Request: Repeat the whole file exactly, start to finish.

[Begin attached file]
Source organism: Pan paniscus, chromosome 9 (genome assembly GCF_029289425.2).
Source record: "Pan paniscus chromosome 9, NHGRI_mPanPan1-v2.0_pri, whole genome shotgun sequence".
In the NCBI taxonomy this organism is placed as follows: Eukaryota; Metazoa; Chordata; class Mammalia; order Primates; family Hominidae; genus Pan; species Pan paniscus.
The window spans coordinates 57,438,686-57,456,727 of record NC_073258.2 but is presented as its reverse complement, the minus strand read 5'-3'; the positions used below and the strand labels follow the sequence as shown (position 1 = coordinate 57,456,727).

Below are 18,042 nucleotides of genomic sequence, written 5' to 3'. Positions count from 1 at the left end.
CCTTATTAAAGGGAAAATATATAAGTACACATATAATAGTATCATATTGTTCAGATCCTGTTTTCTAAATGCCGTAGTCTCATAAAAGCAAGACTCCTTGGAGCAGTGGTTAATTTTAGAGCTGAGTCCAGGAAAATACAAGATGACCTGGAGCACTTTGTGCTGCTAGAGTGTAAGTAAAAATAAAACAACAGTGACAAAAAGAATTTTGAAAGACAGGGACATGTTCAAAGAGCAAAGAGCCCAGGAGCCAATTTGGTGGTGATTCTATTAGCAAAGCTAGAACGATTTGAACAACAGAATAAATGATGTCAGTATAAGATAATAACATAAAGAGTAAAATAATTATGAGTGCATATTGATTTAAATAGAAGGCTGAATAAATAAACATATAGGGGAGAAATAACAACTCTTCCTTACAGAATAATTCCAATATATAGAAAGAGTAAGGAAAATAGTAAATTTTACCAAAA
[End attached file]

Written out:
Source organism: Pan paniscus, chromosome 9 (genome assembly GCF_029289425.2).
Source record: "Pan paniscus chromosome 9, NHGRI_mPanPan1-v2.0_pri, whole genome shotgun sequence".
In the NCBI taxonomy this organism is placed as follows: Eukaryota; Metazoa; Chordata; class Mammalia; order Primates; family Hominidae; genus Pan; species Pan paniscus.
The window spans coordinates 57,438,686-57,456,727 of record NC_073258.2 but is presented as its reverse complement, the minus strand read 5'-3'; the positions used below and the strand labels follow the sequence as shown (position 1 = coordinate 57,456,727).

Below are 18,042 nucleotides of genomic sequence, written 5' to 3'. Positions count from 1 at the left end.
CCTTATTAAAGGGAAAATATATAAGTACACATATAATAGTATCATATTGTTCAGATCCTGTTTTCTAAATGCCGTAGTCTCATAAAAGCAAGACTCCTTGGAGCAGTGGTTAATTTTAGAGCTGAGTCCAGGAAAATACAAGATGACCTGGAGCACTTTGTGCTGCTAGAGTGTAAGTAAAAATAAAACAACAGTGACAAAAAGAATTTTGAAAGACAGGGACATGTTCAAAGAGCAAAGAGCCCAGGAGCCAATTTGGTGGTGATTCTATTAGCAAAGCTAGAACGATTTGAACAACAGAATAAATGATGTCAGTATAAGATAATAACATAAAGAGTAAAATAATTATGAGTGCATATTGATTTAAATAGAAGGCTGAATAAATAAACATATAGGGGAGAAATAACAACTCTTCCTTACAGAATAATTCCAATATATAGAAAGAGTAAGGAAAATAGTAAATTTTACCAAAA